Sound familiar? It should. It’s James Bond.

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IT COULD HAPPEN LET ME HAVE THIS (image: Radio Times)

James Bond is one of the most popular characters in fiction. Millions of people turn out to see the Bond films whenever a new one is released. But when you get right down to it, Bond falls into a lot of the same characters as a Mary Sue does. He’s unrealistically cool, can have any woman he wants and doesn’t have any flaws that hold him back. He’s not an exception, either. Tarzan, Batman, Luke Skywalker and Zorro have all been described as Stus too, but on them this isn’t really a label that sticks.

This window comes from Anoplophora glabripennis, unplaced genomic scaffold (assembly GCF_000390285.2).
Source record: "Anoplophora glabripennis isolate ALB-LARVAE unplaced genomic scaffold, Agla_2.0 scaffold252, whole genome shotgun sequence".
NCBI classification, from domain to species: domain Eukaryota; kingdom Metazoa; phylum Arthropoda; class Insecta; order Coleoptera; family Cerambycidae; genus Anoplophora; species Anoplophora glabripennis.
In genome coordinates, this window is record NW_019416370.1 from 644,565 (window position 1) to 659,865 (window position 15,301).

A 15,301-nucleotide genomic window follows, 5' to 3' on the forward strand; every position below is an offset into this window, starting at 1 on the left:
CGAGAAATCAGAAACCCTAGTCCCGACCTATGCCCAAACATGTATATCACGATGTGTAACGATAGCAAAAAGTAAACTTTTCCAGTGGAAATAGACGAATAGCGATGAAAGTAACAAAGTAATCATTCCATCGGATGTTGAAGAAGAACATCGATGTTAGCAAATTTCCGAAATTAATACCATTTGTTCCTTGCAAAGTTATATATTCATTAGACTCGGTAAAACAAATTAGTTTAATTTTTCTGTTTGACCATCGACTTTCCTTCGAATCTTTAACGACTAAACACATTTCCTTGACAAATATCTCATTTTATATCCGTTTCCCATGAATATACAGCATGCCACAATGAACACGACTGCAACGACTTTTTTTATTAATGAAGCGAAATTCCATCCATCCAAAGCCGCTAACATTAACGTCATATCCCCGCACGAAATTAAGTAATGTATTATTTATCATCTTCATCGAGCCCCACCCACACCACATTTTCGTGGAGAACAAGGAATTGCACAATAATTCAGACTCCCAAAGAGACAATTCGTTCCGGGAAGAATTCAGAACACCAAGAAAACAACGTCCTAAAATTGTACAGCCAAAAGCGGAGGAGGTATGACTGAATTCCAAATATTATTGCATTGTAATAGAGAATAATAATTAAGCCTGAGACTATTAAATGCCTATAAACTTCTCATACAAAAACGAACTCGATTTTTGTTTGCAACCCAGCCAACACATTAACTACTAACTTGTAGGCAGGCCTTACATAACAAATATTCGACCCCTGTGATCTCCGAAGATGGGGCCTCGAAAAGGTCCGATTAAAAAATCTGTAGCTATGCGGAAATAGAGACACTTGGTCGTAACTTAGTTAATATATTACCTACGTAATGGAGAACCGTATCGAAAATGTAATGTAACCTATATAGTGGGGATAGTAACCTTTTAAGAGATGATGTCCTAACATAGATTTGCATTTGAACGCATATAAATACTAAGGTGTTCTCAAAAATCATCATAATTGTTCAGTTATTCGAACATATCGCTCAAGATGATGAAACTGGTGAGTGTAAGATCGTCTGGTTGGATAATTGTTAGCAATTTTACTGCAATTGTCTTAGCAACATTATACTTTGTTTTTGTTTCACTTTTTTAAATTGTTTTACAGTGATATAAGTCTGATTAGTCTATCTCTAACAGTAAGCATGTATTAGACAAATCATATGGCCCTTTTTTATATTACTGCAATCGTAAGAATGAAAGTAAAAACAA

So why have Mary Sues manifested themselves as a female problem? I expect that part of it is because of the rise of fanfiction, which is often written by women rather than men. Obviously it’s difficult to dig up statistics confirming this, but those we have available (which are, of course, limited by online anonymity) suggest that this is the case. According to this survey, three-quarters of all users on fanfiction.net are listed as female when their gender has been made public. The vast majority are also in the 13-17 age bracket. So if the vast majority of fanfic is written by teenage girls, we can expect to see a lot of fanfic about teenage girls. This may also account for some issues with characterisation and quality, too. I know the stuff I was writing when I was a teenager was really awful, at any rate.